If you ask anyone to name a foreign jurisdiction that’s famous for their offshore bank licenses, they’re most likely going to mention, for better or worse, the Cayman Islands. The Cayman Islands were once the most famous island in the Caribbean with a tax incentive that attracted huge corporations and billionaires from around the world.
By the 1990s, over 500 “Class B” banks (international banks that focus on wealthy, overseas individuals and corporations) were registered in the Caymans. However, by December 31st, 2015 only 172 such banks were registered, according to government reports.
The number of offshore banks operating in the Cayman Islands has been in a steady decline since the financial crisis of 2008. Banks have moved away to another jurisdiction due to the addition of strict transparency laws that made banks disclose all of their information to the public authorities.
In March of 2017, there was a total of 149 registered banks operating inside of the Cayman Islands. This might seem like a good number if you compare it to other jurisdictions in the Caribbean, but the Cayman Islands have suffered the departure of more than 70 banks in the last three years.
The main reasons why offshore banks have lost interest in settling in the Cayman Islands is because of the difficulty they have been experiencing in obtaining or maintaining their correspondent banking partner.
As anyone who knows anything about the offshore banking industry will tell you, the correspondent banking partner is the most important aspect of offshore banking. Without a correspondent banking partner, you cannot operate.
Cayman Class B banks often offer depository services to international clients and maintain access to the U.S. dollar clearing system by establishing correspondent banking services with local Class A banks in Cayman, which in turn have correspondent relationships with U.S. banks.
As correspondent banks are forced to step up their due diligence measures on their clients, and as the level of regulation on offshore financial institutions increases, demand for the Cayman’s services is declining.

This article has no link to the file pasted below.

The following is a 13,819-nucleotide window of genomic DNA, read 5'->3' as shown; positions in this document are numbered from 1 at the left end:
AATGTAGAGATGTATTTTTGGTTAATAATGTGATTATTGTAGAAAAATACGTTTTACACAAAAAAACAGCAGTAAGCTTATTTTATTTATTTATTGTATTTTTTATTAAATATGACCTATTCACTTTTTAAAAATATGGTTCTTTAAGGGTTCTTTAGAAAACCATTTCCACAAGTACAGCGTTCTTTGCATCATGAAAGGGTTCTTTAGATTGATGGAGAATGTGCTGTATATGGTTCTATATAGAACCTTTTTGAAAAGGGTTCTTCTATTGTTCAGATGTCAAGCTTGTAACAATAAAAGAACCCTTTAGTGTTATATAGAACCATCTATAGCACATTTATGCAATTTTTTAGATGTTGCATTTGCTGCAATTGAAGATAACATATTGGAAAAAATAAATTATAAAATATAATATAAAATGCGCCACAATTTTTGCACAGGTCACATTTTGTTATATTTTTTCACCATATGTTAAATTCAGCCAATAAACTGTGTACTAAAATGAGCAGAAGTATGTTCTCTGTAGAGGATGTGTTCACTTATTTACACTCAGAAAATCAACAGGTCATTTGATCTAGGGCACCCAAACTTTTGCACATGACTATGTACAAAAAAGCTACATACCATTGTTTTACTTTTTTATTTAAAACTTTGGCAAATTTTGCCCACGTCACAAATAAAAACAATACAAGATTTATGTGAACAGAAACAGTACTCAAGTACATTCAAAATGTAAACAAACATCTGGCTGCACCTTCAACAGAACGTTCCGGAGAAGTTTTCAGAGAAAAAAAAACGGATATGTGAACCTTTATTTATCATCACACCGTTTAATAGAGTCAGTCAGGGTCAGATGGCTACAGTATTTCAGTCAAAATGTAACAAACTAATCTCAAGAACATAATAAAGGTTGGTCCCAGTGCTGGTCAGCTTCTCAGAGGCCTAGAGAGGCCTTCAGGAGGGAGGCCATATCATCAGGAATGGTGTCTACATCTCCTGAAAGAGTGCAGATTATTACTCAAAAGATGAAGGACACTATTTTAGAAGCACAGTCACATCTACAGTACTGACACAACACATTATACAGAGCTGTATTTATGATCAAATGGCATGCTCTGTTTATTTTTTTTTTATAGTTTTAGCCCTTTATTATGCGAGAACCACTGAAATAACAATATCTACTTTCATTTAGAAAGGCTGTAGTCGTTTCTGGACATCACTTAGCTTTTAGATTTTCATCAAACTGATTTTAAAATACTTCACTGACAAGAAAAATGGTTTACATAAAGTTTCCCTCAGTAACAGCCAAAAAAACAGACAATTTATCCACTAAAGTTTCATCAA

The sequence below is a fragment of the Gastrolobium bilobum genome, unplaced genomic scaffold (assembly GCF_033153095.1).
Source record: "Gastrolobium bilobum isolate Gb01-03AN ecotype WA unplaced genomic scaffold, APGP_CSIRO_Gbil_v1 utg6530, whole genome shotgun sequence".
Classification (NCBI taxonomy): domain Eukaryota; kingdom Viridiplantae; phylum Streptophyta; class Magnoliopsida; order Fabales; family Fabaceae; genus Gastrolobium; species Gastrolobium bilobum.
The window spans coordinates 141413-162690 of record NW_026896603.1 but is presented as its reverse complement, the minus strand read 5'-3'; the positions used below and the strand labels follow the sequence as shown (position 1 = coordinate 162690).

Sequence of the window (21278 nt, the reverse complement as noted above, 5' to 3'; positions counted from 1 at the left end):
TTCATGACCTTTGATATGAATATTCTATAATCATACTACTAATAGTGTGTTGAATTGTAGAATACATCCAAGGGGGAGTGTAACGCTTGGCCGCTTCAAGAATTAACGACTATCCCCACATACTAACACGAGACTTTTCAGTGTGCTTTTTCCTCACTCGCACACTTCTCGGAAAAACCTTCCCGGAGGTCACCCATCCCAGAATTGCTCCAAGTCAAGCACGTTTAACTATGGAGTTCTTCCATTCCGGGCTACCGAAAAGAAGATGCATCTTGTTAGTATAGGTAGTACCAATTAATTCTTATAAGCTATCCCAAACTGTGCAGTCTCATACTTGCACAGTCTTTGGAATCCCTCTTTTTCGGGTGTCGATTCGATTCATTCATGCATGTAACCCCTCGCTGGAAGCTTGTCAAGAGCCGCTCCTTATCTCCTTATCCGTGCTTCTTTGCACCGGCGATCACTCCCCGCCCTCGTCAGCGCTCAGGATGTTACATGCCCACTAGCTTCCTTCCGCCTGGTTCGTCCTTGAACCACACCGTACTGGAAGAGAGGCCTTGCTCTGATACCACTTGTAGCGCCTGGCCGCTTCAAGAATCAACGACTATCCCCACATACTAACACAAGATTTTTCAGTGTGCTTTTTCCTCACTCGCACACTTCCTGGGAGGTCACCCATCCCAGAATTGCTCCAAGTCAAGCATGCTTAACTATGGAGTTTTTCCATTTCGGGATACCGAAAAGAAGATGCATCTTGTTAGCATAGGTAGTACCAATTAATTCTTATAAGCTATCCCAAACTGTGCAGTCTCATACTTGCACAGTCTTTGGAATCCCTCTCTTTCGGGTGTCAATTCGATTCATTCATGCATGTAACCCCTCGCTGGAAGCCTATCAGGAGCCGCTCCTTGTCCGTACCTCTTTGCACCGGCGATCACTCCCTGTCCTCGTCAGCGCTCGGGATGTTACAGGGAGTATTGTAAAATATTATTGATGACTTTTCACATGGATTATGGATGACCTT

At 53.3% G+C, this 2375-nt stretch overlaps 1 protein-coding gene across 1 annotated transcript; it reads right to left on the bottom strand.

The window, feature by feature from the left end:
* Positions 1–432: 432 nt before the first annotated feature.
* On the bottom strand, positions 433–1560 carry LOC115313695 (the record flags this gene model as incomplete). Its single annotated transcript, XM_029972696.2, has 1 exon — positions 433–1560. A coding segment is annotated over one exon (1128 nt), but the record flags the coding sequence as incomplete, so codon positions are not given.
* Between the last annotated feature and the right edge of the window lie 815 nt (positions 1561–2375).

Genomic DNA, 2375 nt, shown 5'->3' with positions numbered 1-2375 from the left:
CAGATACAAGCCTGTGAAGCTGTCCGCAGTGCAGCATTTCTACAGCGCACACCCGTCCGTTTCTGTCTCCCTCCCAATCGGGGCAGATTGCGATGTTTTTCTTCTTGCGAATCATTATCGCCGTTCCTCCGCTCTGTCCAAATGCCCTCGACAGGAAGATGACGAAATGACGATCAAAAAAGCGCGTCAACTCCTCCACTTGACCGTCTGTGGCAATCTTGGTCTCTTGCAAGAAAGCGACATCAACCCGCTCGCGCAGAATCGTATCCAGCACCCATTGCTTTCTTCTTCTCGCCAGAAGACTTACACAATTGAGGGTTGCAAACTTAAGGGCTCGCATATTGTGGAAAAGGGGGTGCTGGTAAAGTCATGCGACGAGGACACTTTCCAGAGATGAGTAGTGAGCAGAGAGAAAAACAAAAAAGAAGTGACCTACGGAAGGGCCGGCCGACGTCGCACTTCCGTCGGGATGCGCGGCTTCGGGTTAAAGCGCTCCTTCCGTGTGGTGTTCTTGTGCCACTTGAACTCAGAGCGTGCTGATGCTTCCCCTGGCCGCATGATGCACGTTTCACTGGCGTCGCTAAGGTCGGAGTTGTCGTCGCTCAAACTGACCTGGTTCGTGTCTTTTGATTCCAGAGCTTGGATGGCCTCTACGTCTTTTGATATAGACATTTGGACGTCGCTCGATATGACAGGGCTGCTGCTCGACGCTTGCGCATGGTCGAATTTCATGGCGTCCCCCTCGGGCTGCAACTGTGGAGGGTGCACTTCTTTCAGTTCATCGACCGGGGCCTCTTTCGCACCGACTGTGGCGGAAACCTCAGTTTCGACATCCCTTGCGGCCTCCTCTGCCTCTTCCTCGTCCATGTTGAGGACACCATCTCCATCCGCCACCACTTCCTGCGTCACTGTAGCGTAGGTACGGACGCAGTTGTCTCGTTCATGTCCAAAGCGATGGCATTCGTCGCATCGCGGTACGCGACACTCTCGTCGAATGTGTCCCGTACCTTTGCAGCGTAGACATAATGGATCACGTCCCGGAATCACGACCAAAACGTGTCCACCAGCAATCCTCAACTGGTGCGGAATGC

While the guidelines defined by the Financial Action Task Force would require financial institutions to terminate client relationships only when money laundering or terrorism financing cannot be mitigated, banks have taken an increasingly risk-averse view when evaluating their client relationships, including their business relations with Cayman banks.
At the same time, the cost per transaction and per account are increasing. The costs of stringent compliance have forced banks to hire 10 or 20 additional employees, which has cut into their bottom line. The cost of compliance has become so costly, that most small banks have been forced out of business in Cayman.
Problems involving correspondent banking in the Cayman Islands began when Fidelity Bank told its money service provider clients that it was going to leave the business of processing payments.
This was due because their stance in the Cayman Islands had been projected to be unprofitable by the increment in regulatory obligations that offshore banks had to comply with if they wished to continue operating on the island.
So far, no Cayman banks have been completely cut off from the international payment system, but problems with sending remittances have already resulted in a greater consolidation of services.
Offshore Banks and International Financial Entities are well-advised to regularize their financial affairs especially in light of the various regulations in Cayman and the international conventions on tax sharing that are about to be put into place (US FATCA and EU CRS).
Soon, filing of tax information is going to be made automatically by the financial institutions in the Cayman Islands with the Department for International Tax Appropriation in the ministry. The information/data contained in the tax filings are uploaded periodically to the US IRS and other agencies.
● The only jurisdiction where FATCA and CRS don’t apply is the US territory of Puerto Rico. As a result, the banking industry is growing by about 25 banks a year.
Every year the Cayman Islands lose more and more banks to other jurisdictions because of this problem. Thanks to several drug cartels being caught opening bank accounts in the country, the United States made it very clear that the Cayman Islands will be their main offshore target to avoid tax fraud and other illicit activities.
In recent years the Cayman Islands have tried to hide their past misfortunes by shifting their business to a different type of sector in the offshore banking trade. The Cayman Islands have invested heavily in being known as the primary home of the captive insurance industry in the Caribbean.